We Are All Completely Beside Ourselves - Karen Joy Fowler I'm not sure what to think of this book... It was okay. It irritated the shit out of me with it's big pretentious words that even my kindle dictionary couldn't help! The narrative style reminds me of someone I know who likes being "mysterious" and only manages to be irritating... she takes forever to make a point or tell a story! The story was super interesting, so kudos for that. It could have been much better though...
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review 2016-05-09 17:30
We Are All Completely Beside Ourselves by Karen Joy Fowler
We Are All Completely Beside Ourselves - Karen Joy Fowler
Language does this to our memories--simplifies, solidifies, codifies, mummifies. An oft-told story is like a photograph in a family album; eventually, it replaces the moment it was meant to capture.


We Are All Completely Beside Ourselves is the perfect book for a book club. It raises question about our society, how we see animals and how we treat them, family, and ethics. It's prefect for discussion. It's clever and insightful. Funny at times, yes. A good read.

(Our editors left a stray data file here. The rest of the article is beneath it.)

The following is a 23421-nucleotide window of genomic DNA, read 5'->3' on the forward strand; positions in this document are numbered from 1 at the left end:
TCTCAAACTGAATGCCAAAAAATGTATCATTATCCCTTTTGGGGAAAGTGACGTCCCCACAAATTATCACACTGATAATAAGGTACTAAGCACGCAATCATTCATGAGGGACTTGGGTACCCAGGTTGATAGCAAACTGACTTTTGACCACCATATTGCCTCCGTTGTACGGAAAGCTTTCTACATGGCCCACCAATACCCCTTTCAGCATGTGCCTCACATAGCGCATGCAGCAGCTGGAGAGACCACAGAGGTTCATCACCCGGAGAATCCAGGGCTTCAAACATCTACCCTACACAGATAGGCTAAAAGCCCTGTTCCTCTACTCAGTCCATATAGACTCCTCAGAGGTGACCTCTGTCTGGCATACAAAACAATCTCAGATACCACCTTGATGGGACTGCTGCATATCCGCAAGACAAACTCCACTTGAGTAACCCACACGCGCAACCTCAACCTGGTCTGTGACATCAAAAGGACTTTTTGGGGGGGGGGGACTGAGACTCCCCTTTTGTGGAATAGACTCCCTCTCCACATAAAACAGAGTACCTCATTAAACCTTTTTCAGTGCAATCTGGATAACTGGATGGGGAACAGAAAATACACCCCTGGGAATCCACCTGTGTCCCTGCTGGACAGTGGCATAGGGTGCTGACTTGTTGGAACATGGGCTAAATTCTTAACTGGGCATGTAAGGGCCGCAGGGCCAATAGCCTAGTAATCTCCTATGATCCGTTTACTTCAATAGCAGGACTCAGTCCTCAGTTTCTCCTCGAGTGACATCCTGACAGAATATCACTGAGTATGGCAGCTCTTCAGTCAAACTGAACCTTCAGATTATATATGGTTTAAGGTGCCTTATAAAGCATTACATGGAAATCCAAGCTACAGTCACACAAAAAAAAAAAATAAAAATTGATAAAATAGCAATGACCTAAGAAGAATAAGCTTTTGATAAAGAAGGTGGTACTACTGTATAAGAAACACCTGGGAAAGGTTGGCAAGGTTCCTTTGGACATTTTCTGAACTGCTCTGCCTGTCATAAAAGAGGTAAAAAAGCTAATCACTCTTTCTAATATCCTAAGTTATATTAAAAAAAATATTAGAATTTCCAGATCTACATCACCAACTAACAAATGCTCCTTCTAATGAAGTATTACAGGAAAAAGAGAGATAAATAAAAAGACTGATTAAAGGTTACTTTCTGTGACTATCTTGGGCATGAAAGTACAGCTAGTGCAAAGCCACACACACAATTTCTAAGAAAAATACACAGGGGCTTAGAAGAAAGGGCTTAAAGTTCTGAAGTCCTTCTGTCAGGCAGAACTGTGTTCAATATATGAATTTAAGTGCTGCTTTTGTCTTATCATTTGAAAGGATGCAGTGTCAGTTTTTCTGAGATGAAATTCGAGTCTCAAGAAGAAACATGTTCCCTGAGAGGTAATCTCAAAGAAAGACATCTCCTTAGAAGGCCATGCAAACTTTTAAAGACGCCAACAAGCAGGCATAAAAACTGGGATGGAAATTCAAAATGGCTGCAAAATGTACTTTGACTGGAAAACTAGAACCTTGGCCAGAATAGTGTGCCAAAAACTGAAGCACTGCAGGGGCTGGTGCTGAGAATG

But it made me feel absolutely nothing.

Which most likely is due to my own views on certain themes in this story. All it did was remind me of an assignment my sister once had where they had to write a paper about whether a monkey should have human rights or not. When she first told me about it I laughed out loud. For a while, I have to admit. It sounded ridiculous. Not that we should treat animals with kindness, but I kept thinking that we have animal rights (not all over the world, but where I live). And yes, I believe there should be a distinct line drawn between human rights and animal rights. Which, more or less is what this book resolves around. What differs us humans from animal? How great are the differences?

It's also about family. About Rosemary, Fern, and Lowell. This part was easier to relate to, if you eliminated the big surprise element. If we're focusing solely on the family aspect, it's a story one can relate to. We're shown several characters who could use therapy (for a long time). Rosemary and Lowell the most, but also Rosemary's friend Harlow. They are interesting characters but Rosemary's narrative brings the story down.

The narrative is meant to show off Rosemary's unstable mind, but some of the choices of structure and style were constant frustrations while reading. The writing gets choppy and pretentious for a great part of the story, causing me to almost not finish this book. As said, the narrative is meant to show off the unstable mind of Rosemary, but it doesn't quite come across the way it was intended, unfortunately.